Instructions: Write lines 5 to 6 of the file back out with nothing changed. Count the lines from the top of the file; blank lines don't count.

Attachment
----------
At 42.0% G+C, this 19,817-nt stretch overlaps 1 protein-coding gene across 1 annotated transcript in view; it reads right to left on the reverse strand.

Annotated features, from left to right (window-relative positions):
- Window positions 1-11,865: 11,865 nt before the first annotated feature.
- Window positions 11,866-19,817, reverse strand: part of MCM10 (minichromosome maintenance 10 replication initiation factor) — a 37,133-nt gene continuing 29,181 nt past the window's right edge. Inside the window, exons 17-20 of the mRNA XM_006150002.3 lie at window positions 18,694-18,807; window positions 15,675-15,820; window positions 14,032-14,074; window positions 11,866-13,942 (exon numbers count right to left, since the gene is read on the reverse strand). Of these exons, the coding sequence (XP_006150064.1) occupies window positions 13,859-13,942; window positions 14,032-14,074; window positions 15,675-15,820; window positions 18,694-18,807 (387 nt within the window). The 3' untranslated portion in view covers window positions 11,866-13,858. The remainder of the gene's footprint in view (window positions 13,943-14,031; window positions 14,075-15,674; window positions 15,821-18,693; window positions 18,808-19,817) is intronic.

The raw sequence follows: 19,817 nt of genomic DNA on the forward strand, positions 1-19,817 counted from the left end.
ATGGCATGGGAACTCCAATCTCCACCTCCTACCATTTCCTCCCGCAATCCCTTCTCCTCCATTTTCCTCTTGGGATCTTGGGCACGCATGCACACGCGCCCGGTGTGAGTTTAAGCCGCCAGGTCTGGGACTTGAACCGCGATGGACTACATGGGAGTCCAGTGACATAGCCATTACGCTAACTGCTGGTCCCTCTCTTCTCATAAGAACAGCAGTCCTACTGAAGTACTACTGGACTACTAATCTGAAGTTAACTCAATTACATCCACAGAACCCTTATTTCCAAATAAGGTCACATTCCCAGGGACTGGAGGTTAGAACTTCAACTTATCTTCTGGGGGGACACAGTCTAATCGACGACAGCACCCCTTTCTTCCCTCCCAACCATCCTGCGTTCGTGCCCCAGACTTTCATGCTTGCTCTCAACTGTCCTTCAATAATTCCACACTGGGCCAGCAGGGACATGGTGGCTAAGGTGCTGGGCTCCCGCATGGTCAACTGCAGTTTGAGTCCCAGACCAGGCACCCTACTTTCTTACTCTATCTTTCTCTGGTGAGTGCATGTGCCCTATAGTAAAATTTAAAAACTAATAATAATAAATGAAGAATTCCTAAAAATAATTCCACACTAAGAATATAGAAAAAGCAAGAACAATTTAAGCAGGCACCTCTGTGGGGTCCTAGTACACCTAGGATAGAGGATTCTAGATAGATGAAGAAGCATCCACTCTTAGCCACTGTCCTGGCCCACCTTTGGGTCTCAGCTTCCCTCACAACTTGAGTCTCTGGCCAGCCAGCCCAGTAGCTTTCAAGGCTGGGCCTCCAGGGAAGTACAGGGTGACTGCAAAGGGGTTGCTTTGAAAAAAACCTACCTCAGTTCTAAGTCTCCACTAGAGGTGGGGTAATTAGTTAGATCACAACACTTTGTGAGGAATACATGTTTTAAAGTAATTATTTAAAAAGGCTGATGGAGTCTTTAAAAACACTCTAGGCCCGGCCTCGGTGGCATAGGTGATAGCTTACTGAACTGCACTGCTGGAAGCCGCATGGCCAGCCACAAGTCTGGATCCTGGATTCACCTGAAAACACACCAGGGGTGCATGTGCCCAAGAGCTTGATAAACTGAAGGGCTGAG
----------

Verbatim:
The raw sequence follows: 19,817 nt of genomic DNA on the forward strand, positions 1-19,817 counted from the left end.
ATGGCATGGGAACTCCAATCTCCACCTCCTACCATTTCCTCCCGCAATCCCTTCTCCTCCATTTTCCTCTTGGGATCTTGGGCACGCATGCACACGCGCCCGGTGTGAGTTTAAGCCGCCAGGTCTGGGACTTGAACCGCGATGGACTACATGGGAGTCCAGTGACATAGCCATTACGCTAACTGCTGGTCCCTCTCTTCTCATAAGAACAGCAGTCCTACTGAAGTACTACTGGACTACTAATCTGAAGTTAACTCAATTACATCCACAGAACCCTTATTTCCAAATAAGGTCACATTCCCAGGGACTGGAGGTTAGAACTTCAACTTATCTTCTGGGGGGACACAGTCTAATCGACGACAGCACCCCTTTCTTCCCTCCCAACCATCCTGCGTTCGTGCCCCAGACTTTCATGCTTGCTCTCAACTGTCCTTCAATAATTCCACACTGGGCCAGCAGGGACATGGTGGCTAAGGTGCTGGGCTCCCGCATGGTCAACTGCAGTTTGAGTCCCAGACCAGGCACCCTACTTTCTTACTCTATCTTTCTCTGGTGAGTGCATGTGCCCTATAGTAAAATTTAAAAACTAATAATAATAAATGAAGAATTCCTAAAAATAATTCCACACTAAGAATATAGAAAAAGCAAGAACAATTTAAGCAGGCACCTCTGTGGGGTCCTAGTACACCTAGGATAGAGGATTCTAGATAGATGAAGAAGCATCCACTCTTAGCCACTGTCCTGGCCCACCTTTGGGTCTCAGCTTCCCTCACAACTTGAGTCTCTGGCCAGCCAGCCCAGTAGCTTTCAAGGCTGGGCCTCCAGGGAAGTACAGGGTGACTGCAAAGGGGTTGCTTTGAAAAAAACCTACCTCAGTTCTAAGTCTCCACTAGAGGTGGGGTAATTAGTTAGATCACAACACTTTGTGAGGAATACATGTTTTAAAGTAATTATTTAAAAAGGCTGATGGAGTCTTTAAAAACACTCTAGGCCCGGCCTCGGTGGCATAGGTGATAGCTTACTGAACTGCACTGCTGGAAGCCGCATGGCCAGCCACAAGTCTGGATCCTGGATTCACCTGAAAACACACCAGGGGTGCATGTGCCCAAGAGCTTGATAAACTGAAGGGCTGAG